The Washington Post's Wesley Lowery and the Huffington Post's Ryan J. Reilly are both being charged by the St Louis County prosecutor for trespassing and interfering with officer while covering last year's protests.
Both news outlets responded with statements standing behind their journalists who were arrested while reporting inside the local McDonald's on West Florissant in Ferguson, Missouri.
The shooting death of the unarmed 18-year-old Michael Brown drew national attention as he was killed by a white police officer on 9 August 2014. Protests erupted throughout the city, sometimes turning violent, however, a Department of Justice investigation into the Ferguson Police Department found that the police response incited more unrest in the city.
A court summons dated 6 August, a year after the initial arrests, ordered the Mr Lowery to appear in court on 24 August.
Here's Martin Baron, executive editor of Washington Post's statement defending Mr Lowery:
“Charging a reporter with trespassing and interfering with a police officer when he was just doing his job is outrageous,” he said on Monday.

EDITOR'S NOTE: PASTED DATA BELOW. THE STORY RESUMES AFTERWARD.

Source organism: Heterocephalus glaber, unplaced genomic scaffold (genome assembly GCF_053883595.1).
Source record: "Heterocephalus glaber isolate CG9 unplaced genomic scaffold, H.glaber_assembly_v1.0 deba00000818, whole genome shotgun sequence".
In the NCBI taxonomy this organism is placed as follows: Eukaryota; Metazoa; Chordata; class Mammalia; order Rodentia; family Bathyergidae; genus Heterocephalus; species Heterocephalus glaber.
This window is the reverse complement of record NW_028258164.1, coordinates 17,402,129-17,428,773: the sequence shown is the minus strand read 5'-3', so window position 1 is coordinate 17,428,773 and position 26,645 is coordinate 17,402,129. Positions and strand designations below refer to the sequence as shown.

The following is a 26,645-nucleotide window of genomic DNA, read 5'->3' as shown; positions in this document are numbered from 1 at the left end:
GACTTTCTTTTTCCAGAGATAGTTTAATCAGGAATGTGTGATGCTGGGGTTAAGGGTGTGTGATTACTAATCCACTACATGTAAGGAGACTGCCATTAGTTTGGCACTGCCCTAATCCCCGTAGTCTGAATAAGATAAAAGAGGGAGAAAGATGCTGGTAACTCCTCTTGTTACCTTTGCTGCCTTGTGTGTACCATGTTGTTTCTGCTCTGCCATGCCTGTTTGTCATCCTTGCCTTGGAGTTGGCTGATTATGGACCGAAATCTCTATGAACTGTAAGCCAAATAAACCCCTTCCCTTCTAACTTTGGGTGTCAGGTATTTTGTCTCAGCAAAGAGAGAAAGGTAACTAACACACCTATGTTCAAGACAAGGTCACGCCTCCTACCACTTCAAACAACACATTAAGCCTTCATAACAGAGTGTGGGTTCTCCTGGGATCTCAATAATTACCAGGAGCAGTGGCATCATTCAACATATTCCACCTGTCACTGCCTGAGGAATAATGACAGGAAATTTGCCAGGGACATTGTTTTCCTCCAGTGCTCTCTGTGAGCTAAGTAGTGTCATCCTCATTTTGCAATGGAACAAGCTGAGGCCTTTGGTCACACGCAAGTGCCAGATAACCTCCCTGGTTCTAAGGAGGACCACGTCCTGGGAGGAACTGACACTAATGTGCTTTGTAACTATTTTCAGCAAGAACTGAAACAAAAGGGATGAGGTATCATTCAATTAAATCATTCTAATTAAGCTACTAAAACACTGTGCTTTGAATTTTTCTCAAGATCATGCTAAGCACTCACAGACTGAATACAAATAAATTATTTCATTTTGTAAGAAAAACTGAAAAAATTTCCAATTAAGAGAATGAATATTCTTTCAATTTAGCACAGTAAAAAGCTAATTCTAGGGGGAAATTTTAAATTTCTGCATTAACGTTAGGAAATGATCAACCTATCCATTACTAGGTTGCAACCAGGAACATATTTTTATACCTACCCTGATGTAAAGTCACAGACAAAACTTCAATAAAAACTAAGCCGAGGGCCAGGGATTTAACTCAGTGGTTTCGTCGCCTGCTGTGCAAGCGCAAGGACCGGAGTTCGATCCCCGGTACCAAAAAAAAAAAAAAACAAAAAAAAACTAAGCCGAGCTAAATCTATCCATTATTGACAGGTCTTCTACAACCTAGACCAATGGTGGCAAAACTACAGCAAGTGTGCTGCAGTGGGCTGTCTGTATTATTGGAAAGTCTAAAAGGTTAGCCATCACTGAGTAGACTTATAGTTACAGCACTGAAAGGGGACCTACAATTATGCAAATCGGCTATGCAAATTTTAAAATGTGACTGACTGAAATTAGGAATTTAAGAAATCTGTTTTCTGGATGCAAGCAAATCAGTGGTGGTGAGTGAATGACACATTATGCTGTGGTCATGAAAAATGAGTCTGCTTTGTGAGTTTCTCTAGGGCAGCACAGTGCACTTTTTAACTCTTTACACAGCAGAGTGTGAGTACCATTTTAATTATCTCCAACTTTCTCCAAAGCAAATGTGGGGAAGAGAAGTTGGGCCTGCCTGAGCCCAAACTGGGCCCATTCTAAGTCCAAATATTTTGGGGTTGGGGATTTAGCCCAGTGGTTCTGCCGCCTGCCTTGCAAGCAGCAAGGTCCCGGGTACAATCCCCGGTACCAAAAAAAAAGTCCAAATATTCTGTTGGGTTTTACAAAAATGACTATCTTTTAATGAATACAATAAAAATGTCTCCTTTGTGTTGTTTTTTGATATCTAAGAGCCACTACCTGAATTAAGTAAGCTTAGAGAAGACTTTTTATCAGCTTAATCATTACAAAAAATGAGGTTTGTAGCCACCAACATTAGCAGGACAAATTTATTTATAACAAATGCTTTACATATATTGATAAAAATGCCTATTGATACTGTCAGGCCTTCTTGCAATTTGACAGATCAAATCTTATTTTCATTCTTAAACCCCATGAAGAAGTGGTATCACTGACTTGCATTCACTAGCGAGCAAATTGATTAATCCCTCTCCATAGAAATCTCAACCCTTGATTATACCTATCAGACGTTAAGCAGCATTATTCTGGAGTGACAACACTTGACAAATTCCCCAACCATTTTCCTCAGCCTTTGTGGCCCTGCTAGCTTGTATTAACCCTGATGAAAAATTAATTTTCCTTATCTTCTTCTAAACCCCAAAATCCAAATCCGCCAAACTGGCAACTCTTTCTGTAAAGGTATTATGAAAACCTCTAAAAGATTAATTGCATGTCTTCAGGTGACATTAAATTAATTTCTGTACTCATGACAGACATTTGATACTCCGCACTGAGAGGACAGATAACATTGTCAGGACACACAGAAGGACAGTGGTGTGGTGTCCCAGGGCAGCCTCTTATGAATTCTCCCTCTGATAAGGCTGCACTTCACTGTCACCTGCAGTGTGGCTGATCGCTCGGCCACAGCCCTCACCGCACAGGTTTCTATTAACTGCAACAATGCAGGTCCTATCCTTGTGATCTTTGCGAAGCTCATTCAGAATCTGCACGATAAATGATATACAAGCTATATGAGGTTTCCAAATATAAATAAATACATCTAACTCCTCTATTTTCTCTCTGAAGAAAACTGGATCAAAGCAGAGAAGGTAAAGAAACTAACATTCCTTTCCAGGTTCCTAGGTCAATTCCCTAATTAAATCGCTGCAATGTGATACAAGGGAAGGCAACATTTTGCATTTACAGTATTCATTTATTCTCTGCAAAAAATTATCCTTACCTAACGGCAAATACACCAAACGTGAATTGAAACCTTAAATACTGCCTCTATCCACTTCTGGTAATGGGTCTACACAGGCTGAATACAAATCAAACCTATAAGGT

“You’d have thought law enforcement authorities would have come to their senses about this incident. Wes Lowery should never have been arrested in the first place. That was an abuse of police authority."
Sarah Glover, the President of the National Black Association of Journalists, also defended Mr Lowery after the news broke.
"Reporters have every right to do their jobs, pursue the truth and publish it," she said in a statement. The release maintained that the organization "encourages local officials to drop the charges filed against Lowery so journalists can operate without fear that doing their jobs will lead to them being jailed."
Here's the Huffington Post's statement responding to the charges against Mr Reilly:
"The Huffington Post condemns the charges filed by St. Louis County against our Justice reporter, Ryan J. Reilly, while covering the protests in Ferguson last year. Ryan has the full support of the Huffington Post in fighting these charges.
"Almost a year ago today, Ryan was working on his laptop in a McDonald's near the protests in Ferguson, Missouri. A crime was committed at the McDonald's, not by journalists, but by local police who assaulted both Ryan and Wesley Lowery of The Washington Post during violent arrests.
"At least we know St Louis County knows how to file charges. If Wesley Lowery and Ryan J. Reilly can be charged like this with the whole country watching, just imagine what happens when nobody is."Reuse content